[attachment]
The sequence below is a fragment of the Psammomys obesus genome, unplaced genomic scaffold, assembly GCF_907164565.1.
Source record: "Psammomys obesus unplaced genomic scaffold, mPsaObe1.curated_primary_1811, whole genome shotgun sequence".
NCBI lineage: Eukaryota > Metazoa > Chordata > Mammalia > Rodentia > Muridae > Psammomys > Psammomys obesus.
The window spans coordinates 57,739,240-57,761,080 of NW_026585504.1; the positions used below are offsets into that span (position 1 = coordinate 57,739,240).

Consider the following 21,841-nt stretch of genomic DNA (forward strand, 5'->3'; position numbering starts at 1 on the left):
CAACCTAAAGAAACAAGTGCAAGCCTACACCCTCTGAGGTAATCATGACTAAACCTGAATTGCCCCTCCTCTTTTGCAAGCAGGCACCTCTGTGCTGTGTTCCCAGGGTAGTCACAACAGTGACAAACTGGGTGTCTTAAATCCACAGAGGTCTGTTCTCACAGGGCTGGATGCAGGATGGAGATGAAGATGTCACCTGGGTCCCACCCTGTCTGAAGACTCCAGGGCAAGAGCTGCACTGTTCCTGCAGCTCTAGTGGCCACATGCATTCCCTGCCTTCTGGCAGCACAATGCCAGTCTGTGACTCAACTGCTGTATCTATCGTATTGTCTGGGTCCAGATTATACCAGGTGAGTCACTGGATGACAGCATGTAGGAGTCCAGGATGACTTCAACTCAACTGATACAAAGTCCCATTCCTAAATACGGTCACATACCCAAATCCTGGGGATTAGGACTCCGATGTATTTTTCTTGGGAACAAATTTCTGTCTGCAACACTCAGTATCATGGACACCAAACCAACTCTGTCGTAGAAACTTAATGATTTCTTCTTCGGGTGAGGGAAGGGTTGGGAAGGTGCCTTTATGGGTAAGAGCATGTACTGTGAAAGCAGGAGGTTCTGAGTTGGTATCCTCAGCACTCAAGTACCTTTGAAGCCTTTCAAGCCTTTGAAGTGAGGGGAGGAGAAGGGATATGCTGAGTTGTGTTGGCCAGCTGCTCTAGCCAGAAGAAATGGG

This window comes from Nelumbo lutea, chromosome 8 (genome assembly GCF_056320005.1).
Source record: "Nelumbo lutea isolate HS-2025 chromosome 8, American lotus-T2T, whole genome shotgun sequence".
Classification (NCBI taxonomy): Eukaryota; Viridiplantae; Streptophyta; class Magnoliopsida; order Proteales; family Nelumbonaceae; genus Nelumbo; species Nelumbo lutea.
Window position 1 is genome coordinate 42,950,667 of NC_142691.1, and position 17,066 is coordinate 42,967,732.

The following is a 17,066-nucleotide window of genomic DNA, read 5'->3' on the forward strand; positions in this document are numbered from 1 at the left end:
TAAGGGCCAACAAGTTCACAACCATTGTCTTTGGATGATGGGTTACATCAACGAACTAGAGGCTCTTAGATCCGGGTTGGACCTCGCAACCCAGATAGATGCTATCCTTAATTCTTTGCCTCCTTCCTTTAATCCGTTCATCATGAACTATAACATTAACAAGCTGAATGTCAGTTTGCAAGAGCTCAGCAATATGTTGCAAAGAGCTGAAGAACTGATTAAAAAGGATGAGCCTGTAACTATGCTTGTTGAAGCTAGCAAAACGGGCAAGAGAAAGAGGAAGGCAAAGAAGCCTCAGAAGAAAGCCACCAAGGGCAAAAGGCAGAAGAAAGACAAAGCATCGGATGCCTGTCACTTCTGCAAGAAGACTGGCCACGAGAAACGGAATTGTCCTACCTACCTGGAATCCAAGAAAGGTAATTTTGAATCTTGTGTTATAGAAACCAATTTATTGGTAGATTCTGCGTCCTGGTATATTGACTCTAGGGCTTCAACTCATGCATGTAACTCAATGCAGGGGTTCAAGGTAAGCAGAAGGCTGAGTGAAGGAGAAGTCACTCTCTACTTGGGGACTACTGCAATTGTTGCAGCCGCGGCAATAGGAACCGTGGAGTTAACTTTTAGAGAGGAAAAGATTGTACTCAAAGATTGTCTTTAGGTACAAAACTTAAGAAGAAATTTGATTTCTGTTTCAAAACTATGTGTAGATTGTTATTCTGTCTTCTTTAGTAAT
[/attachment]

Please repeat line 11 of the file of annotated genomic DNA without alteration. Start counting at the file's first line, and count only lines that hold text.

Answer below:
The following is a 17,066-nucleotide window of genomic DNA, read 5'->3' on the forward strand; positions in this document are numbered from 1 at the left end: